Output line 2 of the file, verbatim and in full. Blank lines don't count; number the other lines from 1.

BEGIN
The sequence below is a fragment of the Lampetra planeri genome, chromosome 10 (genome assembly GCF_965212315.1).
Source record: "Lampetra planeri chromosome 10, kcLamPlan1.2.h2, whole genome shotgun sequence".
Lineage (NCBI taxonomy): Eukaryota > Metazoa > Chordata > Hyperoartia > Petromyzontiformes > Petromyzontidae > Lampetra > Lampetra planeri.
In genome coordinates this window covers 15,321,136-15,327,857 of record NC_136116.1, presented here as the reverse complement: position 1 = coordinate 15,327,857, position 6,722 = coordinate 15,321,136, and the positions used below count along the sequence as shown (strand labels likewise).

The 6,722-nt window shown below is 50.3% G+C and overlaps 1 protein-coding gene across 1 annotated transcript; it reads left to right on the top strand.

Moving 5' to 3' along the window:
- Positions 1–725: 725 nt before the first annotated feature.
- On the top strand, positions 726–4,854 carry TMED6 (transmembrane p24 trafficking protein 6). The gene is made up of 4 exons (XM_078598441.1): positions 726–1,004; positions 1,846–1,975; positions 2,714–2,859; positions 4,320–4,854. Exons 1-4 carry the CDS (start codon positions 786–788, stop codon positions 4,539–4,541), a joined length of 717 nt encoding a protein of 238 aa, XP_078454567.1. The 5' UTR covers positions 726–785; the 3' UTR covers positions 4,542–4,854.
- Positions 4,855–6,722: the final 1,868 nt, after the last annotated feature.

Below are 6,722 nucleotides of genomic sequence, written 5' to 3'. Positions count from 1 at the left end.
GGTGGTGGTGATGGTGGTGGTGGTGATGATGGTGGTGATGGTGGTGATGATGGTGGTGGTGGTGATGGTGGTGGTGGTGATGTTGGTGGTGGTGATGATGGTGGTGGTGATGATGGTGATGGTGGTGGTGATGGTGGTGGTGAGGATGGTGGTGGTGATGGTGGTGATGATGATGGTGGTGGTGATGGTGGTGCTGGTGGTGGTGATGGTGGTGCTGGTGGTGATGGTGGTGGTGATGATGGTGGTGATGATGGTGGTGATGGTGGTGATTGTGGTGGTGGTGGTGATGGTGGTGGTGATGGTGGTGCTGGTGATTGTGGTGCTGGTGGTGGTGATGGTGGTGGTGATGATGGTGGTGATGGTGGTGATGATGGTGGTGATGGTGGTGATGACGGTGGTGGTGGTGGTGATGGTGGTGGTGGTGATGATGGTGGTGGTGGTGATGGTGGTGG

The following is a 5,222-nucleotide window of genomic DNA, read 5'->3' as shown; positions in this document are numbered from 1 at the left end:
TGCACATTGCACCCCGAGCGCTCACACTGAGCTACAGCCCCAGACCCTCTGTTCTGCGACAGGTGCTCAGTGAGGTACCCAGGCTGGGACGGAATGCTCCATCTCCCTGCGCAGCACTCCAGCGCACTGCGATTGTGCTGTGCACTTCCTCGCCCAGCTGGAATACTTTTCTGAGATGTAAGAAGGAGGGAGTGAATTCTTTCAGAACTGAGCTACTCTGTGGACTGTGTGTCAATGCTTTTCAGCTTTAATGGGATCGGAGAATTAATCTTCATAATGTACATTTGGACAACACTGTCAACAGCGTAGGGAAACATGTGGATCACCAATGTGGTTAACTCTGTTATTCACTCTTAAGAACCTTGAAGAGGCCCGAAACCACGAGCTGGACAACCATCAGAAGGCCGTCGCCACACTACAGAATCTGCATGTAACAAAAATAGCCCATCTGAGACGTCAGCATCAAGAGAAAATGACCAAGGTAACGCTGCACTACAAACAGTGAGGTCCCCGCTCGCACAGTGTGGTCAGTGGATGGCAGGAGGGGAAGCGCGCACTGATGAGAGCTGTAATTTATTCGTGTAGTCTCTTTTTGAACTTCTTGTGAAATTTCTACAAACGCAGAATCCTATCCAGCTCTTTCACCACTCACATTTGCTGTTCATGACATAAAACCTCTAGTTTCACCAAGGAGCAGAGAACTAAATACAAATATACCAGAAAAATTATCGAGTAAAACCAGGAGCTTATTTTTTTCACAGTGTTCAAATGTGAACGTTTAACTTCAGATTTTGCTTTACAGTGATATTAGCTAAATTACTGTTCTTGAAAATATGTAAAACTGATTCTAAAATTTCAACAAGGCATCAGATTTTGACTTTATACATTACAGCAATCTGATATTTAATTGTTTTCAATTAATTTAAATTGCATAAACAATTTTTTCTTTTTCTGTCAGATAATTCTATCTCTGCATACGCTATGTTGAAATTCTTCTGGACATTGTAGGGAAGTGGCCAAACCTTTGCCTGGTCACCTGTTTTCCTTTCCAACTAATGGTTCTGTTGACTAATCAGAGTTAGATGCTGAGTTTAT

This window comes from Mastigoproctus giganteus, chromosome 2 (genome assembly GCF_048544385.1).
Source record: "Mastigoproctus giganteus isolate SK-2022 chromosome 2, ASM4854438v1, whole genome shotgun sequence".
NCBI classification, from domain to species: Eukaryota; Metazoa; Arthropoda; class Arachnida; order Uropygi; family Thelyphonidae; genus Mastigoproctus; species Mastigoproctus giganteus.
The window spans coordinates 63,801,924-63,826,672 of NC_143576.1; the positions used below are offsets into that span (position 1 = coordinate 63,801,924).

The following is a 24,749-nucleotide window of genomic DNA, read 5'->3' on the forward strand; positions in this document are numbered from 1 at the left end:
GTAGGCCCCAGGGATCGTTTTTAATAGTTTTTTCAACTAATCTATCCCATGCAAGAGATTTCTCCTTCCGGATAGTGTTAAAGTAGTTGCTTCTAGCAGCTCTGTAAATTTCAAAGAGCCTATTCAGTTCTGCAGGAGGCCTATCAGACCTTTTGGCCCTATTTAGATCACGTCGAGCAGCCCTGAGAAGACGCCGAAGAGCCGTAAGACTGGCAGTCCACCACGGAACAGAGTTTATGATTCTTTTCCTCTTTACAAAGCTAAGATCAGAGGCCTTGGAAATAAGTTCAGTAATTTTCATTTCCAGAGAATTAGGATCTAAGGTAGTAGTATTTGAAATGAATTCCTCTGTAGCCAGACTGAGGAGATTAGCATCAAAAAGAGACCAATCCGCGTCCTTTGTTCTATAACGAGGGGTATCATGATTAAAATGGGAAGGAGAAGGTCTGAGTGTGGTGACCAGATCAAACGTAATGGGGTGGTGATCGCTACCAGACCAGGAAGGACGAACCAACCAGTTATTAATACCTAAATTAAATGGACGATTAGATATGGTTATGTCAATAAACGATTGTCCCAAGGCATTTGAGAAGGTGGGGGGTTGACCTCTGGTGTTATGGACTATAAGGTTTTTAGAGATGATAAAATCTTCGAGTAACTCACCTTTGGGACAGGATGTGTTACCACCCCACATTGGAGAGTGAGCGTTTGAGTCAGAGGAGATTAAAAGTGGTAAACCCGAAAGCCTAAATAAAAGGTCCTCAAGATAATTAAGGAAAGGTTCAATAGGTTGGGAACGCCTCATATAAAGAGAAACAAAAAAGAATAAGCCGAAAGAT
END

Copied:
Source record: "Lampetra planeri chromosome 10, kcLamPlan1.2.h2, whole genome shotgun sequence".